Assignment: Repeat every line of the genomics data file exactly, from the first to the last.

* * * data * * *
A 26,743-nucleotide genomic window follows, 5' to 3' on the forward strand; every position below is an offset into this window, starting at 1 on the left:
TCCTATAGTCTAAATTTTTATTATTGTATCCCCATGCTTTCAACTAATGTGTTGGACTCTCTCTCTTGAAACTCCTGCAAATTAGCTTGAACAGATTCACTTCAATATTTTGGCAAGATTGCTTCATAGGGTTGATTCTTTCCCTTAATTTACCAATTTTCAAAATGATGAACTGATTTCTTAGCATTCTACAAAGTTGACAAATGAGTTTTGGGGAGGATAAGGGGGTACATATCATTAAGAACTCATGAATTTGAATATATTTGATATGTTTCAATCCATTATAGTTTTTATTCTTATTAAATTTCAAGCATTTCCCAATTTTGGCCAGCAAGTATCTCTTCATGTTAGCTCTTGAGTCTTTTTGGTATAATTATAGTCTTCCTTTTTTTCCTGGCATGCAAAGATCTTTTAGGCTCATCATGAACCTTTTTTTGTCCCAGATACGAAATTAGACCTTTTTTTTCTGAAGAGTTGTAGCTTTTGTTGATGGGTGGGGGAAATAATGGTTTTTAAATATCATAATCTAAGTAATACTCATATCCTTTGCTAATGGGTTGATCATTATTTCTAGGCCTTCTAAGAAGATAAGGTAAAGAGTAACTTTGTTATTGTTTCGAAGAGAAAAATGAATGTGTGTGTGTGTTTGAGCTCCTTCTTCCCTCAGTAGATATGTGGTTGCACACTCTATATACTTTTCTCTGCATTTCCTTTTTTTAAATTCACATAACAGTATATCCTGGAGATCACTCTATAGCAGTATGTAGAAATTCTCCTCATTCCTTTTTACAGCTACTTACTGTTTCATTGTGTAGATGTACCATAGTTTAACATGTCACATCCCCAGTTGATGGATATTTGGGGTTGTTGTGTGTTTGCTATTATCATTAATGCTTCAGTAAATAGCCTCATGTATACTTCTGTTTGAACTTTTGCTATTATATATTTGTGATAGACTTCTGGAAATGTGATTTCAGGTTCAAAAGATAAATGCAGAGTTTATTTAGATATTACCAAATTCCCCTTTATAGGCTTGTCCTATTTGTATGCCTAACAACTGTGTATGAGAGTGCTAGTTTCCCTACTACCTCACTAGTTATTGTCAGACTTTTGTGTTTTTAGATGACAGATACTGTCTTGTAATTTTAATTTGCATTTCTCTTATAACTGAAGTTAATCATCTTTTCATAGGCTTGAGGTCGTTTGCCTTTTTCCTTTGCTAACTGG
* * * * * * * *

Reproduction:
A 26,743-nucleotide genomic window follows, 5' to 3' on the forward strand; every position below is an offset into this window, starting at 1 on the left:
TCCTATAGTCTAAATTTTTATTATTGTATCCCCATGCTTTCAACTAATGTGTTGGACTCTCTCTCTTGAAACTCCTGCAAATTAGCTTGAACAGATTCACTTCAATATTTTGGCAAGATTGCTTCATAGGGTTGATTCTTTCCCTTAATTTACCAATTTTCAAAATGATGAACTGATTTCTTAGCATTCTACAAAGTTGACAAATGAGTTTTGGGGAGGATAAGGGGGTACATATCATTAAGAACTCATGAATTTGAATATATTTGATATGTTTCAATCCATTATAGTTTTTATTCTTATTAAATTTCAAGCATTTCCCAATTTTGGCCAGCAAGTATCTCTTCATGTTAGCTCTTGAGTCTTTTTGGTATAATTATAGTCTTCCTTTTTTTCCTGGCATGCAAAGATCTTTTAGGCTCATCATGAACCTTTTTTTGTCCCAGATACGAAATTAGACCTTTTTTTTCTGAAGAGTTGTAGCTTTTGTTGATGGGTGGGGGAAATAATGGTTTTTAAATATCATAATCTAAGTAATACTCATATCCTTTGCTAATGGGTTGATCATTATTTCTAGGCCTTCTAAGAAGATAAGGTAAAGAGTAACTTTGTTATTGTTTCGAAGAGAAAAATGAATGTGTGTGTGTGTTTGAGCTCCTTCTTCCCTCAGTAGATATGTGGTTGCACACTCTATATACTTTTCTCTGCATTTCCTTTTTTTAAATTCACATAACAGTATATCCTGGAGATCACTCTATAGCAGTATGTAGAAATTCTCCTCATTCCTTTTTACAGCTACTTACTGTTTCATTGTGTAGATGTACCATAGTTTAACATGTCACATCCCCAGTTGATGGATATTTGGGGTTGTTGTGTGTTTGCTATTATCATTAATGCTTCAGTAAATAGCCTCATGTATACTTCTGTTTGAACTTTTGCTATTATATATTTGTGATAGACTTCTGGAAATGTGATTTCAGGTTCAAAAGATAAATGCAGAGTTTATTTAGATATTACCAAATTCCCCTTTATAGGCTTGTCCTATTTGTATGCCTAACAACTGTGTATGAGAGTGCTAGTTTCCCTACTACCTCACTAGTTATTGTCAGACTTTTGTGTTTTTAGATGACAGATACTGTCTTGTAATTTTAATTTGCATTTCTCTTATAACTGAAGTTAATCATCTTTTCATAGGCTTGAGGTCGTTTGCCTTTTTCCTTTGCTAACTGG